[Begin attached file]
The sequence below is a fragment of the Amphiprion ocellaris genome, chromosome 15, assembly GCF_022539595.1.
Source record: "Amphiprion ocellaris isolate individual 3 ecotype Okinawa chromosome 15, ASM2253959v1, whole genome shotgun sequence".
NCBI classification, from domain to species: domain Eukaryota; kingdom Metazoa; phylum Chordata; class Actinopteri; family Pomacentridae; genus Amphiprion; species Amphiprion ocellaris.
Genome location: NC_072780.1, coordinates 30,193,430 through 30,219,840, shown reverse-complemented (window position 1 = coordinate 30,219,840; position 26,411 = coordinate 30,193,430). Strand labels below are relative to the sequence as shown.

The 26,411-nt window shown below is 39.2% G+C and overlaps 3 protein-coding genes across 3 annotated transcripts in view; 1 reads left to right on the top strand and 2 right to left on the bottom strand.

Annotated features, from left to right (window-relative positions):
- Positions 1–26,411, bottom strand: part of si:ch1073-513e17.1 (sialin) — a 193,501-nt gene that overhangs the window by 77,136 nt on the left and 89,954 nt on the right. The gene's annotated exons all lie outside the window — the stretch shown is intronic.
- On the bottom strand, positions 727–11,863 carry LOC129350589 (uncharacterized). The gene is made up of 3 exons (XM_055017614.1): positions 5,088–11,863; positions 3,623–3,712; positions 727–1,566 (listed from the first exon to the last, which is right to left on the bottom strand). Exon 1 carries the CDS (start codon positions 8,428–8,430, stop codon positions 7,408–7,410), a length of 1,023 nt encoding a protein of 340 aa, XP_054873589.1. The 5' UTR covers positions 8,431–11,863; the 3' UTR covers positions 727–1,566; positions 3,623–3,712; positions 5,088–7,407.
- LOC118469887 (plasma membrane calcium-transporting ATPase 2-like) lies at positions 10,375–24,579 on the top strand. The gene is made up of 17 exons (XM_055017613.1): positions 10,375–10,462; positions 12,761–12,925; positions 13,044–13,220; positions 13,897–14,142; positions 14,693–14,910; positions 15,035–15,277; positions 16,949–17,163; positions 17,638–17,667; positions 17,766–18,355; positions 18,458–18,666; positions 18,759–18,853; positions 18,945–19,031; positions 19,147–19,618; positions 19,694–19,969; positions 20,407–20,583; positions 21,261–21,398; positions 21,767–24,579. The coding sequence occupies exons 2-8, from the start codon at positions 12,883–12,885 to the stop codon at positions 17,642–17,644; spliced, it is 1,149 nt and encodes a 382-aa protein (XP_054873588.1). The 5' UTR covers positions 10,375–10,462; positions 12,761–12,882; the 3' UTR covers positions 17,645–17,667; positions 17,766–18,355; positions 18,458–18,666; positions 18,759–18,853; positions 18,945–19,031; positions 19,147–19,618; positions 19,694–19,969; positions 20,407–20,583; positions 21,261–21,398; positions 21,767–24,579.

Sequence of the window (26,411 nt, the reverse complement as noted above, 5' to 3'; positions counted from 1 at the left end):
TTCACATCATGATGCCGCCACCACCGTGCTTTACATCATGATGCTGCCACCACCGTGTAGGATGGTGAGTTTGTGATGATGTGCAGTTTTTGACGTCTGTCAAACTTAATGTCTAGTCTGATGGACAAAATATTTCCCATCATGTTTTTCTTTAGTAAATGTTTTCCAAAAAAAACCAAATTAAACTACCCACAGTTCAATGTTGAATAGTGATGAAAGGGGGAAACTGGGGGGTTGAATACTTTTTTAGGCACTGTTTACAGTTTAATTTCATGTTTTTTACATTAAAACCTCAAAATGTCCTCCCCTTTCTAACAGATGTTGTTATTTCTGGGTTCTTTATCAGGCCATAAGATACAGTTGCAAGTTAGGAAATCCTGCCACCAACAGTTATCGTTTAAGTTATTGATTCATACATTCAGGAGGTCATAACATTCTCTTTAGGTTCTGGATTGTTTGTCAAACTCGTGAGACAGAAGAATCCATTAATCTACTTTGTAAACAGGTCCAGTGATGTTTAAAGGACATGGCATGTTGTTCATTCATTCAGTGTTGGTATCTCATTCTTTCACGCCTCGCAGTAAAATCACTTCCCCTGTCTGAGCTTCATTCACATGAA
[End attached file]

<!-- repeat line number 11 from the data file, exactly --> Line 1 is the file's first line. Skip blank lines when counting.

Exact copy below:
TTCACATCATGATGCCGCCACCACCGTGCTTTACATCATGATGCTGCCACCACCGTGTAGGATGGTGAGTTTGTGATGATGTGCAGTTTTTGACGTCTGTCAAACTTAATGTCTAGTCTGATGGACAAAATATTTCCCATCATGTTTTTCTTTAGTAAATGTTTTCCAAAAAAAACCAAATTAAACTACCCACAGTTCAATGTTGAATAGTGATGAAAGGGGGAAACTGGGGGGTTGAATACTTTTTTAGGCACTGTTTACAGTTTAATTTCATGTTTTTTACATTAAAACCTCAAAATGTCCTCCCCTTTCTAACAGATGTTGTTATTTCTGGGTTCTTTATCAGGCCATAAGATACAGTTGCAAGTTAGGAAATCCTGCCACCAACAGTTATCGTTTAAGTTATTGATTCATACATTCAGGAGGTCATAACATTCTCTTTAGGTTCTGGATTGTTTGTCAAACTCGTGAGACAGAAGAATCCATTAATCTACTTTGTAAACAGGTCCAGTGATGTTTAAAGGACATGGCATGTTGTTCATTCATTCAGTGTTGGTATCTCATTCTTTCACGCCTCGCAGTAAAATCACTTCCCCTGTCTGAGCTTCATTCACATGAA